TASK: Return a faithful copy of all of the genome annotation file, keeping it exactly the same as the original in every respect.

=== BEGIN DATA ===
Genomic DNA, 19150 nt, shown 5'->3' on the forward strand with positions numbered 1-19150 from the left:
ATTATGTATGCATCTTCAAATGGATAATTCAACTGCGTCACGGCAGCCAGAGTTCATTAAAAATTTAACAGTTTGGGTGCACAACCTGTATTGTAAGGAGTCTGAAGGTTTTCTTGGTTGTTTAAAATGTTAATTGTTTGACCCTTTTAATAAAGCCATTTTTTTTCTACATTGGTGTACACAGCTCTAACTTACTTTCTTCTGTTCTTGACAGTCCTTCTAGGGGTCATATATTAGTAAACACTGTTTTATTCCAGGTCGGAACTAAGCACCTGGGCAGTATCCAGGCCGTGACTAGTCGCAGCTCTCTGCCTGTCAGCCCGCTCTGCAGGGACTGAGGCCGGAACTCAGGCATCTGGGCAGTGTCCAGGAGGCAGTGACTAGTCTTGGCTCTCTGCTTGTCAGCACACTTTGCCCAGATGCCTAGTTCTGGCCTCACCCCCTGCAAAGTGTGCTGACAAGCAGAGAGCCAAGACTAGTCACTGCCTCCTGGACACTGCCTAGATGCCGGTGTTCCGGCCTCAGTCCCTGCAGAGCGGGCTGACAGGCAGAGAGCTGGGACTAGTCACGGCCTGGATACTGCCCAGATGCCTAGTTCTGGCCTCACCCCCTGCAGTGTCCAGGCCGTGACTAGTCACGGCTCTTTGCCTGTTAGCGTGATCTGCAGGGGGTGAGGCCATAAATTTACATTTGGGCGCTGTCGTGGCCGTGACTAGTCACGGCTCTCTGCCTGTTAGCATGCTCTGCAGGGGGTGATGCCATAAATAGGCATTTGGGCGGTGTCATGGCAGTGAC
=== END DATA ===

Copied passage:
Genomic DNA, 19150 nt, shown 5'->3' on the forward strand with positions numbered 1-19150 from the left:
ATTATGTATGCATCTTCAAATGGATAATTCAACTGCGTCACGGCAGCCAGAGTTCATTAAAAATTTAACAGTTTGGGTGCACAACCTGTATTGTAAGGAGTCTGAAGGTTTTCTTGGTTGTTTAAAATGTTAATTGTTTGACCCTTTTAATAAAGCCATTTTTTTTCTACATTGGTGTACACAGCTCTAACTTACTTTCTTCTGTTCTTGACAGTCCTTCTAGGGGTCATATATTAGTAAACACTGTTTTATTCCAGGTCGGAACTAAGCACCTGGGCAGTATCCAGGCCGTGACTAGTCGCAGCTCTCTGCCTGTCAGCCCGCTCTGCAGGGACTGAGGCCGGAACTCAGGCATCTGGGCAGTGTCCAGGAGGCAGTGACTAGTCTTGGCTCTCTGCTTGTCAGCACACTTTGCCCAGATGCCTAGTTCTGGCCTCACCCCCTGCAAAGTGTGCTGACAAGCAGAGAGCCAAGACTAGTCACTGCCTCCTGGACACTGCCTAGATGCCGGTGTTCCGGCCTCAGTCCCTGCAGAGCGGGCTGACAGGCAGAGAGCTGGGACTAGTCACGGCCTGGATACTGCCCAGATGCCTAGTTCTGGCCTCACCCCCTGCAGTGTCCAGGCCGTGACTAGTCACGGCTCTTTGCCTGTTAGCGTGATCTGCAGGGGGTGAGGCCATAAATTTACATTTGGGCGCTGTCGTGGCCGTGACTAGTCACGGCTCTCTGCCTGTTAGCATGCTCTGCAGGGGGTGATGCCATAAATAGGCATTTGGGCGGTGTCATGGCAGTGAC